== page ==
Israeli music, like any artistic or societal feature of this country, is a manifold thing. As a multicultural society, the sonic creations produced here necessarily reflect that motley mosaic of sounds, smells and colors. And that includes classical music.
For the past quarter of a century, the Israel Music Festival has spearheaded that line of thought and has endeavored to keep the public abreast of the ongoing evolutionary process. The forthcoming edition of the festival, which is supported by the Ministry of Culture, casts a suitably generous net across the range of styles employed by Israeli composers of all ages.
Incoming artistic director Yuval Zorn embraces the here-and-now ethos which, surely, is a prerequisite of any fundamentally contemporary venture. The program for the 25th edition of the festival, which takes place across five days (September 28-October 3) in five cities – Jerusalem, Beersheba, Tel Aviv, Zichron Yaakov and Haifa – incorporates plenty of present-day vibes and intent, alongside salutes to some of the giants of the yesteryear community, without whom the current crop would not be where they are today.
The likes of Israeli classical music pioneers, such Yehezkel Braun, and now 95-year-old hale and hearty Zvi Avni, have works in the festival mix, as do leading members of the intermediary generation – including 64-year-old Chaya Czernowin and 52-year-old Samir Odeh-Tamimi – and the twentysomething crowd of Carmel Koriel and Batya Frenklakh.
It looks like the debutant artistic director has done his utmost to offer us as broad a view as possible of where the Israeli contemporary art music scene is currently at. “That is the general idea,” says Zorn. “The music mirrors the era in which we live and work. Actually, one should say mirrors the eras. The periods of time really overlap.”
The 46-year-old pianist and conductor was clearly intent on setting out his own directorial stall from the off, and the almost dizzying array of musical endeavors featured in the program reflects a dogma-free approach, as well as an inclusive take on the dynamics of the Israeli music field.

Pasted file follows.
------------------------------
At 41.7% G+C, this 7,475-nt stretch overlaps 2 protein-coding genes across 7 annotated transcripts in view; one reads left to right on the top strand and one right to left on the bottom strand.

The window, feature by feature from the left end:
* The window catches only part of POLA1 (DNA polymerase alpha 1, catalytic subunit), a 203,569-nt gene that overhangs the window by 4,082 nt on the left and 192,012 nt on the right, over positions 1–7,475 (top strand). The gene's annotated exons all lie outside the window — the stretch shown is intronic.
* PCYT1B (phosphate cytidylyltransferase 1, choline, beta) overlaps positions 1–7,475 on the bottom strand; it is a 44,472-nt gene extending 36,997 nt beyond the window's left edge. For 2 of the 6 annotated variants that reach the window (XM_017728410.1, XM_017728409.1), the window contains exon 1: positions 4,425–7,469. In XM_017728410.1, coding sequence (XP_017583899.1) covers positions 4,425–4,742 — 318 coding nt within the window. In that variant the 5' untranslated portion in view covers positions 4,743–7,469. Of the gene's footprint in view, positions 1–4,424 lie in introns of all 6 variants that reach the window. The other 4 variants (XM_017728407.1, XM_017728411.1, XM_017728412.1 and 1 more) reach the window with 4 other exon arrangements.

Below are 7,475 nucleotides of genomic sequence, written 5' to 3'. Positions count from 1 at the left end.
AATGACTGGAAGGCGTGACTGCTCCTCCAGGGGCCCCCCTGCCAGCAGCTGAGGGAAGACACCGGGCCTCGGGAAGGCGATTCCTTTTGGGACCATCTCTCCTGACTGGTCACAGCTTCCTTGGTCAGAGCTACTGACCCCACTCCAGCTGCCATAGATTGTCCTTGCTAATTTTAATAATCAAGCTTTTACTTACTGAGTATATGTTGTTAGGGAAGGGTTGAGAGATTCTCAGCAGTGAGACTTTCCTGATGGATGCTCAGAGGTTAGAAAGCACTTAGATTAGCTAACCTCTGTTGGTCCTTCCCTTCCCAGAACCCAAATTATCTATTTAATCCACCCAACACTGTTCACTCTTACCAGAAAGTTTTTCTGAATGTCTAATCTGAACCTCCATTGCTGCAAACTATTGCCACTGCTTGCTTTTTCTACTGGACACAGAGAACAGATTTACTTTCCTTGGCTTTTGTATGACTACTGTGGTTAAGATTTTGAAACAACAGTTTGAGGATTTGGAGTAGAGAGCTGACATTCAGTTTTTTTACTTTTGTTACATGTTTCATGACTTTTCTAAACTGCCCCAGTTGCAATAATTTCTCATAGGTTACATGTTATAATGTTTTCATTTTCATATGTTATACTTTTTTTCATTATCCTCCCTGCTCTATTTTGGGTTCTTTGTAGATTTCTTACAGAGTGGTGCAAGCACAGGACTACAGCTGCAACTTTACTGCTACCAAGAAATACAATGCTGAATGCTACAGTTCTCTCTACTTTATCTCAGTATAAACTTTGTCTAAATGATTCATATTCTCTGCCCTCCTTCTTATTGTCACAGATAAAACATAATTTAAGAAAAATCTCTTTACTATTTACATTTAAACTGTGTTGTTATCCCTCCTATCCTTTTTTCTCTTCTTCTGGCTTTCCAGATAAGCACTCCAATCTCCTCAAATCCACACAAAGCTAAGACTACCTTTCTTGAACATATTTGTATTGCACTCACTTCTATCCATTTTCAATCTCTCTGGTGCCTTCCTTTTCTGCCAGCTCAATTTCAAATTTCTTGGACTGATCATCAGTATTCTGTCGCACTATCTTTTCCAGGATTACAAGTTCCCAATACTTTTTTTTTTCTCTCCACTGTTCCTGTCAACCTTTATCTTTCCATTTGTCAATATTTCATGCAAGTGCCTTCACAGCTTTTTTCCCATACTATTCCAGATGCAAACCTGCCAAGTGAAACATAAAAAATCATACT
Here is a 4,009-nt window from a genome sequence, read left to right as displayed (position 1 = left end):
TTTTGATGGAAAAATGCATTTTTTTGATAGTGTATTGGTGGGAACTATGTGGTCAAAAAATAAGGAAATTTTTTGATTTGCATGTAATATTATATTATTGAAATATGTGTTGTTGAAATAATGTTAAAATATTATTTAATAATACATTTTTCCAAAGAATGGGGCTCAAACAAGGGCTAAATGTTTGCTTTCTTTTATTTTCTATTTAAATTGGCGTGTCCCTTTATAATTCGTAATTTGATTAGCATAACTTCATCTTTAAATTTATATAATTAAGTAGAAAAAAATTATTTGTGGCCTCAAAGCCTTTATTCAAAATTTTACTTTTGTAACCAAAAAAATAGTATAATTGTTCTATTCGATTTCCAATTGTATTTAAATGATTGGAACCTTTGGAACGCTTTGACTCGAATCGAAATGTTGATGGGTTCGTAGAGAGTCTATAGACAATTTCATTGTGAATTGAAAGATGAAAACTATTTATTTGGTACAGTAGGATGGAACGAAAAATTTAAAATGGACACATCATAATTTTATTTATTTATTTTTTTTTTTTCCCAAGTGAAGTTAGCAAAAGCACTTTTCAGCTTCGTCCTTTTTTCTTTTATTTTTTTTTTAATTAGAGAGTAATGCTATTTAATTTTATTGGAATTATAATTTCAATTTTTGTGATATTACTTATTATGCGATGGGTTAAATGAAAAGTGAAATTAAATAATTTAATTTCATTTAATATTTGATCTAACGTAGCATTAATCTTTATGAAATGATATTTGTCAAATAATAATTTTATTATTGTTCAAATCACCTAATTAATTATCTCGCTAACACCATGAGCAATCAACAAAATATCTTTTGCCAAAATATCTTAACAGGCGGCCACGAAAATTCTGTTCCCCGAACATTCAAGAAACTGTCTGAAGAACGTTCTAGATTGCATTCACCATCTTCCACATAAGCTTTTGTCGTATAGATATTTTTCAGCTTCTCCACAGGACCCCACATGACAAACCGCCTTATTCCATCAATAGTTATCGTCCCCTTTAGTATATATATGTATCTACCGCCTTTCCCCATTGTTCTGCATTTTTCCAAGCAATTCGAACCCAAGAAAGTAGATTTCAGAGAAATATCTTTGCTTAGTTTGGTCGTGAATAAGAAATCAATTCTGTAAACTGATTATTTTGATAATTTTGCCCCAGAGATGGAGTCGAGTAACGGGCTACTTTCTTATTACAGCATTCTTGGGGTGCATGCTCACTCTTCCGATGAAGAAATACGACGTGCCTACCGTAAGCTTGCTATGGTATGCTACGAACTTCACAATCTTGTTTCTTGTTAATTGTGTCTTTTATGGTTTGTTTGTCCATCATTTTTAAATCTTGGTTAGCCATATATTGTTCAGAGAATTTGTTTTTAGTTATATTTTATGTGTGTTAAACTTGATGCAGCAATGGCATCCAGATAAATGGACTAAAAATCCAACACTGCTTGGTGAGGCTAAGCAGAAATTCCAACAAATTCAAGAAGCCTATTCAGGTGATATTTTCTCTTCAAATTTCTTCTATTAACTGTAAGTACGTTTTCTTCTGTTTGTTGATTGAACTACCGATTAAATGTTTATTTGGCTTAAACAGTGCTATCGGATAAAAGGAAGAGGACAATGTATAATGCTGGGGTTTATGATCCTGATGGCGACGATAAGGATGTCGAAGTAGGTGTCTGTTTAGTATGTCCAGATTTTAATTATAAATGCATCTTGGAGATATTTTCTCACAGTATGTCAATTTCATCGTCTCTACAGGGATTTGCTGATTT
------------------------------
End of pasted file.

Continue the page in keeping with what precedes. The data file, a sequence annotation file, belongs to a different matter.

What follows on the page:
While Braun and Avni are celebrated stalwarts of this still-young country’s musical DNA who, as composers, fused their German roots through the multitude of very different sounds and rhythms they encountered in this part of the world, Zorn would also like us to open our ears, minds and hearts to the sensibilities that continue to emerge here as members of the second and third generations of olim rediscover and begin to dig into their own cultural baggage.
“There is another young artist who, although she is not a composer, is very prominent. There is Neta Elkayam,” he says referencing the 41-year-old vocalist and, in fact, multidisciplinary artist who has made quite a splash in recent years, partly alongside electronic music envelope-pushing husband Amit Hai Cohen. “She comes from a completely different field but that is also a product of our times.”
What to expect
THE FESTIVAL slot in question is scheduled for September 29, 8:30 p.m., at the Tamuz Center in Beersheba. Elkayam, who is of Moroccan descent, will front the Jerusalem Orchestra East and West (JTO) and guest conductor Matan Yona in a voyage into the sumptuous fabric of Jewish Moroccan song. The Roots concert, overseen by orchestra founder, chief conductor and musical director Tom Cohen, takes in a fascinating repertoire straight from North Africa. The playlist includes works by Moroccan-born oud player-singer Saliman Almagribi, compatriot singer-songwriter Albert Suissa, oud player Elyahu Avichazar, and Cohen himself, with Elkayam and Hai Cohen also contributing a chart to the Beersheba proceedings.